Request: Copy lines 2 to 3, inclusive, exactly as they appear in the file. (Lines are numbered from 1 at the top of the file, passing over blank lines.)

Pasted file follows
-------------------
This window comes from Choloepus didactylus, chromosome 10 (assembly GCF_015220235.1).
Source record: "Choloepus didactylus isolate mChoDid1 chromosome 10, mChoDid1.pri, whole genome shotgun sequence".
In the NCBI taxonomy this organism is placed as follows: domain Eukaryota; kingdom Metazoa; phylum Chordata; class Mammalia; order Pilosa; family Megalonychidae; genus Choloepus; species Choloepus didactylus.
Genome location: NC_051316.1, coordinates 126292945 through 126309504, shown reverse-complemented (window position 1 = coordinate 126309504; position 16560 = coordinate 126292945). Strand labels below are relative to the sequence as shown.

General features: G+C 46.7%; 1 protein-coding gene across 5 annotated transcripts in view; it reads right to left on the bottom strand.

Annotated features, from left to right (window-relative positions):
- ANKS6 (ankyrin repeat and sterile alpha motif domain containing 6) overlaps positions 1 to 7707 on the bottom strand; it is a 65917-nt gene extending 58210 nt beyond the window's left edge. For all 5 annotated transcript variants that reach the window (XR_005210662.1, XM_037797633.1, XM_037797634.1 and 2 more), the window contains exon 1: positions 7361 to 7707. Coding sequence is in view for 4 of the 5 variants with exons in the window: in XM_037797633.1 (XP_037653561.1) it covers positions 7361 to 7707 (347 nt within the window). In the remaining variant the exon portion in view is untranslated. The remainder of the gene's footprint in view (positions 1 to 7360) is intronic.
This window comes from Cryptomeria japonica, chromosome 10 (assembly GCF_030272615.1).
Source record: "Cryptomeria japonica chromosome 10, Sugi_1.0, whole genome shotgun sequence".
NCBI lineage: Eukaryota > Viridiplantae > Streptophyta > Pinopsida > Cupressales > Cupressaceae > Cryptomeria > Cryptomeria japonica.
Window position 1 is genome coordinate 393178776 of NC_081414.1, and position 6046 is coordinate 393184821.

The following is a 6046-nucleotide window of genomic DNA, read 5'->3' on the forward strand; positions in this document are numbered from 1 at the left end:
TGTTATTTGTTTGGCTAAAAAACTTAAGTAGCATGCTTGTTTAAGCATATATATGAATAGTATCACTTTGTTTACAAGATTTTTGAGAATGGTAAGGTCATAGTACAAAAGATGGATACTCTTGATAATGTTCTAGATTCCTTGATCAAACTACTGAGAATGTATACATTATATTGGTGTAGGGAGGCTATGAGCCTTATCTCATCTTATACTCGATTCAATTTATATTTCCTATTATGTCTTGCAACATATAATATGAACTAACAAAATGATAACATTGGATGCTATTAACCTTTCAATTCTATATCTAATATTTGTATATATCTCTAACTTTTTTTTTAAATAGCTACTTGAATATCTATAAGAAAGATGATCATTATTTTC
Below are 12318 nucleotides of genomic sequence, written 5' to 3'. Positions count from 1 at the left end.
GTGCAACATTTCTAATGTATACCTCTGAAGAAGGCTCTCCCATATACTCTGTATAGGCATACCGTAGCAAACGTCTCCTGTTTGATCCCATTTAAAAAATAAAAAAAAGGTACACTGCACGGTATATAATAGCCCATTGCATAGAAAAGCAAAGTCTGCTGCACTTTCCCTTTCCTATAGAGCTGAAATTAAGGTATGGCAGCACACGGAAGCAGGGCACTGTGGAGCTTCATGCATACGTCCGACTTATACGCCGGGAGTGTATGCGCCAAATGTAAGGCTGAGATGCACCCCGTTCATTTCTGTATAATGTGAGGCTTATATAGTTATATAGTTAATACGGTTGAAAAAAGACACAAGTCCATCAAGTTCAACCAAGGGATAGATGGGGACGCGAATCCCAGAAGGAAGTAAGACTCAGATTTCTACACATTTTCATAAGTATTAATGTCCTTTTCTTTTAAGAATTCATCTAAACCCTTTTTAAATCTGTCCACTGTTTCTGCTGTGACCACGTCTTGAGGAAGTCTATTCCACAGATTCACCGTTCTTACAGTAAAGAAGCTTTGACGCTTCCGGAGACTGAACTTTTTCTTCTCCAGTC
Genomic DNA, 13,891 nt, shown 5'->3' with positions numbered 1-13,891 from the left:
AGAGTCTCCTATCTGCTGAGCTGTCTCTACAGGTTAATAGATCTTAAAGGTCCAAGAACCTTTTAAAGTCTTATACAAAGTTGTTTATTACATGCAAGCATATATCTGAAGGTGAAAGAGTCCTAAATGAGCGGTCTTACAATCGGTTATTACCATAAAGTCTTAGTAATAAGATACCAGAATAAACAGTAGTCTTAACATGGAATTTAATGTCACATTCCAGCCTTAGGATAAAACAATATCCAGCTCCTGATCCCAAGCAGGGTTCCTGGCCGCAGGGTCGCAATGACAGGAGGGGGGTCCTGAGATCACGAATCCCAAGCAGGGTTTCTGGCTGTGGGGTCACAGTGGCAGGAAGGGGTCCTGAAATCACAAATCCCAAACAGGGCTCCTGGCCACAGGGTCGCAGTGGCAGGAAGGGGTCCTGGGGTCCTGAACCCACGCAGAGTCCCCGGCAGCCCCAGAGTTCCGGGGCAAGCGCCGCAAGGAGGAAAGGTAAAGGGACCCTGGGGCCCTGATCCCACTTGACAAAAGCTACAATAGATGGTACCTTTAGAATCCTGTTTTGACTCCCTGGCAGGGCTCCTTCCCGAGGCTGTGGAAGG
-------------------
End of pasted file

Source record: "Choloepus didactylus isolate mChoDid1 chromosome 10, mChoDid1.pri, whole genome shotgun sequence".
In the NCBI taxonomy this organism is placed as follows: domain Eukaryota; kingdom Metazoa; phylum Chordata; class Mammalia; order Pilosa; family Megalonychidae; genus Choloepus; species Choloepus didactylus.